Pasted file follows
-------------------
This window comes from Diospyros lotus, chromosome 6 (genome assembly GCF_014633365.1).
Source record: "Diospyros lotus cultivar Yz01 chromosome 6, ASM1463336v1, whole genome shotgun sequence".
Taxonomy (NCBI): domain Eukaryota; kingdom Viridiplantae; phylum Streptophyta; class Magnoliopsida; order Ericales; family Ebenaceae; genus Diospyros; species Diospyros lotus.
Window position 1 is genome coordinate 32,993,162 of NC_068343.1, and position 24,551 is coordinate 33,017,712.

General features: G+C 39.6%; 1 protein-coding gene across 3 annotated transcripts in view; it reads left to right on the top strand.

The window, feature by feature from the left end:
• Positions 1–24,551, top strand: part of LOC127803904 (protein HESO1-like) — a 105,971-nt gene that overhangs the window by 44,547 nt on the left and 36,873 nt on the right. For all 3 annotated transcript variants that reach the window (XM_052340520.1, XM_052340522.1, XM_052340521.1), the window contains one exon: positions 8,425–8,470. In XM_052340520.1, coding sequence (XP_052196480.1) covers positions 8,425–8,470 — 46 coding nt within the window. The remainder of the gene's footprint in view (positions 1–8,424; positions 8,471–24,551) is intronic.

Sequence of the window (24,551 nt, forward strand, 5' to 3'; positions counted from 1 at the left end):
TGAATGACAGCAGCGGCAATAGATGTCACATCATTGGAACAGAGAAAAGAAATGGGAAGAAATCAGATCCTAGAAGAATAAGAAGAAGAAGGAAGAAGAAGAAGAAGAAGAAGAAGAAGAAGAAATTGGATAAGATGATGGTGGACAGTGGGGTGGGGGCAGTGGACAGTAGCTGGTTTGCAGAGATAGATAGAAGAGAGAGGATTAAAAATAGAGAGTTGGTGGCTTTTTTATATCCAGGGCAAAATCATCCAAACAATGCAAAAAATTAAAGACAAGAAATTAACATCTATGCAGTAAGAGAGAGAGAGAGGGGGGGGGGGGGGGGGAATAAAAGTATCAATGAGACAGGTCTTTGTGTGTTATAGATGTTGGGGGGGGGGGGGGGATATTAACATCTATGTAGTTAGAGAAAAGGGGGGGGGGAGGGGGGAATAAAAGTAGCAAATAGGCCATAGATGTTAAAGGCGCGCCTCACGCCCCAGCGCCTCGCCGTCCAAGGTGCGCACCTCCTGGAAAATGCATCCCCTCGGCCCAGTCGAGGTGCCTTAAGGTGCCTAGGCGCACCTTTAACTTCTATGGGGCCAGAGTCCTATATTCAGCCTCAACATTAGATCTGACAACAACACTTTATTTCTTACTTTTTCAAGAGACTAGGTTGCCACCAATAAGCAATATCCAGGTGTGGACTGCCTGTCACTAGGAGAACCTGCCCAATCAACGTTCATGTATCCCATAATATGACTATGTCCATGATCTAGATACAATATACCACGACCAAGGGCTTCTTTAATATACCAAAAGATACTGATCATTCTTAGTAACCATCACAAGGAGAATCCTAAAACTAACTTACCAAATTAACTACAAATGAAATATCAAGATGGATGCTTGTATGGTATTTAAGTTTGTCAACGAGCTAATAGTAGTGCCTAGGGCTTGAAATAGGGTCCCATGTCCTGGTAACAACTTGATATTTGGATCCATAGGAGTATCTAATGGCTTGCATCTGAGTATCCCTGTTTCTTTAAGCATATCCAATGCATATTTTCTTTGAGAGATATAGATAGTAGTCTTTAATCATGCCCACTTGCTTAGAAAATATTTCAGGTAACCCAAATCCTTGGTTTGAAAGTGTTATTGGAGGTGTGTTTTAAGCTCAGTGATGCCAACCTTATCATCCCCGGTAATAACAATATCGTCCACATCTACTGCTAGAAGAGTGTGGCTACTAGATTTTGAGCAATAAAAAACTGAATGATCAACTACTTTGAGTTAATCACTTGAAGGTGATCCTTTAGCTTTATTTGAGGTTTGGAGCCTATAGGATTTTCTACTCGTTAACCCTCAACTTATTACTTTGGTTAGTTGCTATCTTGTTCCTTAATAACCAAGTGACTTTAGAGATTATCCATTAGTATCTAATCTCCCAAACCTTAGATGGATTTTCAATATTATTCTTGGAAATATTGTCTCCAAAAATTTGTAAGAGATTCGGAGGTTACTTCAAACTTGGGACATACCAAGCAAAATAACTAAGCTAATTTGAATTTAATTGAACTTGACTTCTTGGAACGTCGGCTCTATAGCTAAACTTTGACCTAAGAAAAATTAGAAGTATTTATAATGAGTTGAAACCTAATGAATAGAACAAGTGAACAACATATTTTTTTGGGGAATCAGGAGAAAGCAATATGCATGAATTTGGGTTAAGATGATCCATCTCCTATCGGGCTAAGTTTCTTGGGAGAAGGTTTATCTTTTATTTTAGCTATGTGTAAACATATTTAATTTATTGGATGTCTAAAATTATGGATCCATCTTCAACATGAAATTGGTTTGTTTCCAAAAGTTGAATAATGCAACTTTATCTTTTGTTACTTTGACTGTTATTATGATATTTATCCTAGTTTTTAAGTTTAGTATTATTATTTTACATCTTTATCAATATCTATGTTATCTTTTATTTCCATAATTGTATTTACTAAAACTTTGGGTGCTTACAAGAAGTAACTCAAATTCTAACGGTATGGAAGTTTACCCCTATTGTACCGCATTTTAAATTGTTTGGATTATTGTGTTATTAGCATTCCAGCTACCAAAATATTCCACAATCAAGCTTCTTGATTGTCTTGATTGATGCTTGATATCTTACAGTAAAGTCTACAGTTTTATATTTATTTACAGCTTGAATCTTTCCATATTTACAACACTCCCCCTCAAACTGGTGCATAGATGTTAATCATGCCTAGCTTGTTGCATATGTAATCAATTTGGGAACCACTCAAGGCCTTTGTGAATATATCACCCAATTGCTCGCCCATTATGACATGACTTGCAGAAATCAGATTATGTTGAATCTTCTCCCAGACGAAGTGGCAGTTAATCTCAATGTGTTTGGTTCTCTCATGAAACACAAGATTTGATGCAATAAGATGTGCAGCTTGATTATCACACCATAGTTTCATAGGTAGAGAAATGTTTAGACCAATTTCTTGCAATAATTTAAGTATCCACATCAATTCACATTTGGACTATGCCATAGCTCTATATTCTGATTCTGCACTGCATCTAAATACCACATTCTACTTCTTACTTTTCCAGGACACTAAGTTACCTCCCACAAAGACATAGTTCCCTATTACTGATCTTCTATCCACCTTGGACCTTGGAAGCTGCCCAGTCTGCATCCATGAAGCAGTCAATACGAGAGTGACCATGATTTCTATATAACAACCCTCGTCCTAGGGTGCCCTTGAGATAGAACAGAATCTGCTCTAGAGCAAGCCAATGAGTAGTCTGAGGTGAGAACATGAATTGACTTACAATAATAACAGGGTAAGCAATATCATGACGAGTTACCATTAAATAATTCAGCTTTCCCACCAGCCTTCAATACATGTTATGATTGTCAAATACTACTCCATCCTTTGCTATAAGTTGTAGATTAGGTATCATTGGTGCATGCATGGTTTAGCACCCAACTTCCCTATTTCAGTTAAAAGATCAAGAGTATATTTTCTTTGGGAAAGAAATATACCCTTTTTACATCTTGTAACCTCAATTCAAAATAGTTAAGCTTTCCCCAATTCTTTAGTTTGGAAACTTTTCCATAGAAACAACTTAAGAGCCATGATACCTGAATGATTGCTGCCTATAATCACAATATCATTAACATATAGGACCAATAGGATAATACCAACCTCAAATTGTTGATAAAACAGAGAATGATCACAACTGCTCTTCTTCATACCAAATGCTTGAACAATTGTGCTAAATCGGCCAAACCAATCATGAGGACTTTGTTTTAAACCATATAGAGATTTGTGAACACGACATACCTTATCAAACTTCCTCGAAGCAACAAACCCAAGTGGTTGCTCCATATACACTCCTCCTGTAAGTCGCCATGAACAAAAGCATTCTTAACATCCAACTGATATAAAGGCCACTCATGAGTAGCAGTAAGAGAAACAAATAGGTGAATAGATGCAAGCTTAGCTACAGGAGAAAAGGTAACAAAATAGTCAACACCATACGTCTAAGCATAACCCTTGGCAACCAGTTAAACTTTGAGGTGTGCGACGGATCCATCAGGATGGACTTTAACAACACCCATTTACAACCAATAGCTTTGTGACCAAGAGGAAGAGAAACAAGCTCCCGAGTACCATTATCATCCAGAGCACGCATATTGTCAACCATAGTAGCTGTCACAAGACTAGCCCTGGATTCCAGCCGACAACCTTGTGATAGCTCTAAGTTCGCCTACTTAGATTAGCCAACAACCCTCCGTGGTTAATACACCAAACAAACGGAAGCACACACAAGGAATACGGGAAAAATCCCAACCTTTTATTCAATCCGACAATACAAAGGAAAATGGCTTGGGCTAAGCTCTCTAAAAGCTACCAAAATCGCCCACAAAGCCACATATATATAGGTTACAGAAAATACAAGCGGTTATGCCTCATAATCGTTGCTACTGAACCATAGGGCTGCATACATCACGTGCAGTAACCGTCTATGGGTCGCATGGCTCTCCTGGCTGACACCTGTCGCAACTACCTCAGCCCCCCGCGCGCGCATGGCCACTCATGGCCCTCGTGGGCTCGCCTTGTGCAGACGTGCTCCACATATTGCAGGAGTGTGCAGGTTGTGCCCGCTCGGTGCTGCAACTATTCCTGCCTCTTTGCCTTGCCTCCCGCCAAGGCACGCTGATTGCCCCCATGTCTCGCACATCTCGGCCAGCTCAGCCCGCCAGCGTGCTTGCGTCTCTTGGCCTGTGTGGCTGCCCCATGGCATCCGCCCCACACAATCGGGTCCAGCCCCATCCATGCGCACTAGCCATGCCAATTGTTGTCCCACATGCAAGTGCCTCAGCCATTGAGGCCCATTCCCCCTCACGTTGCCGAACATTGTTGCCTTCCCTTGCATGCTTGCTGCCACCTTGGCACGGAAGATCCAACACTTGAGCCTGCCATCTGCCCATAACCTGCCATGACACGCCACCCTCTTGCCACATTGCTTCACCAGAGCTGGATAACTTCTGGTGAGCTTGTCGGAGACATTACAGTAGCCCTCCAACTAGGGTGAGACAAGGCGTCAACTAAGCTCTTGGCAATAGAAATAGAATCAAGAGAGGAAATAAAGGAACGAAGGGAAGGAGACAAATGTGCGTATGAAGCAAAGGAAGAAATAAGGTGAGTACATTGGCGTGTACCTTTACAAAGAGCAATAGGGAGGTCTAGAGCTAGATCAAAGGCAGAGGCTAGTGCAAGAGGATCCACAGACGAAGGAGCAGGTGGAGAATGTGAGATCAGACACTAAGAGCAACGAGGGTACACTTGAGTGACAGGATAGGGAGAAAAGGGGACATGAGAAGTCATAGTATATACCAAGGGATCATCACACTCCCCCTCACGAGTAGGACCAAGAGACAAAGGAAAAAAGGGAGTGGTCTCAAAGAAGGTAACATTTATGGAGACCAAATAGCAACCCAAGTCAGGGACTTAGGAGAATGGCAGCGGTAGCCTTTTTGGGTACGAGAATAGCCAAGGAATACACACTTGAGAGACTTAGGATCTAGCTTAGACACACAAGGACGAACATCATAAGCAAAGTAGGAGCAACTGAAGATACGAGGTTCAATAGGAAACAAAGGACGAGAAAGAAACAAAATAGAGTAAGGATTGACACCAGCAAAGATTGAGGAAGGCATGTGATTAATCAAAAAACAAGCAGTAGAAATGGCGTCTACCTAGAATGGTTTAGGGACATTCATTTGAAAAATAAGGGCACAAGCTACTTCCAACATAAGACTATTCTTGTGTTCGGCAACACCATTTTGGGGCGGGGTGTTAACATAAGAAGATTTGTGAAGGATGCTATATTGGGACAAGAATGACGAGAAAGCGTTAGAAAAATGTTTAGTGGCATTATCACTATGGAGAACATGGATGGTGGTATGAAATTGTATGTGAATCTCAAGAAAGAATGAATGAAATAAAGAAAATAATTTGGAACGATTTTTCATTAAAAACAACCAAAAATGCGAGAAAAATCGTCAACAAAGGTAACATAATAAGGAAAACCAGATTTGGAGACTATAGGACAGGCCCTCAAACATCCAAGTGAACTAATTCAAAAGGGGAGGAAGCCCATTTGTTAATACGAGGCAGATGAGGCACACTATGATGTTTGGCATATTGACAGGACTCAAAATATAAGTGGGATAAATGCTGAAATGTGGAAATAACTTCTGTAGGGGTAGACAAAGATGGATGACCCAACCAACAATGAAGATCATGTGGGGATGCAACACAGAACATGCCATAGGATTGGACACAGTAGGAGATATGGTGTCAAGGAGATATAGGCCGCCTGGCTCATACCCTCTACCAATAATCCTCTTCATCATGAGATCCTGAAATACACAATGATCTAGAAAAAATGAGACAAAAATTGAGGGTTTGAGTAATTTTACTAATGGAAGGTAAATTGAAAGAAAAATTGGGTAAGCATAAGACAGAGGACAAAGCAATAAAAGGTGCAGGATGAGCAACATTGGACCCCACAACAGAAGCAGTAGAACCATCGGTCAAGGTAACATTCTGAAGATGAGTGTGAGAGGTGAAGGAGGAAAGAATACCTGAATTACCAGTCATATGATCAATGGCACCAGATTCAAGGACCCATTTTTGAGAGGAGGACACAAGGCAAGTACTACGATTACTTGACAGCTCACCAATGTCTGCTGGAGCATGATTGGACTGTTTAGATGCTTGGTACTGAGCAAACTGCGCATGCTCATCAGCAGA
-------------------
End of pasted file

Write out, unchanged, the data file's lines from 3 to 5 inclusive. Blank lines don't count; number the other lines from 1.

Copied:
Taxonomy (NCBI): domain Eukaryota; kingdom Viridiplantae; phylum Streptophyta; class Magnoliopsida; order Ericales; family Ebenaceae; genus Diospyros; species Diospyros lotus.
Window position 1 is genome coordinate 32,993,162 of NC_068343.1, and position 24,551 is coordinate 33,017,712.

General features: G+C 39.6%; 1 protein-coding gene across 3 annotated transcripts in view; it reads left to right on the top strand.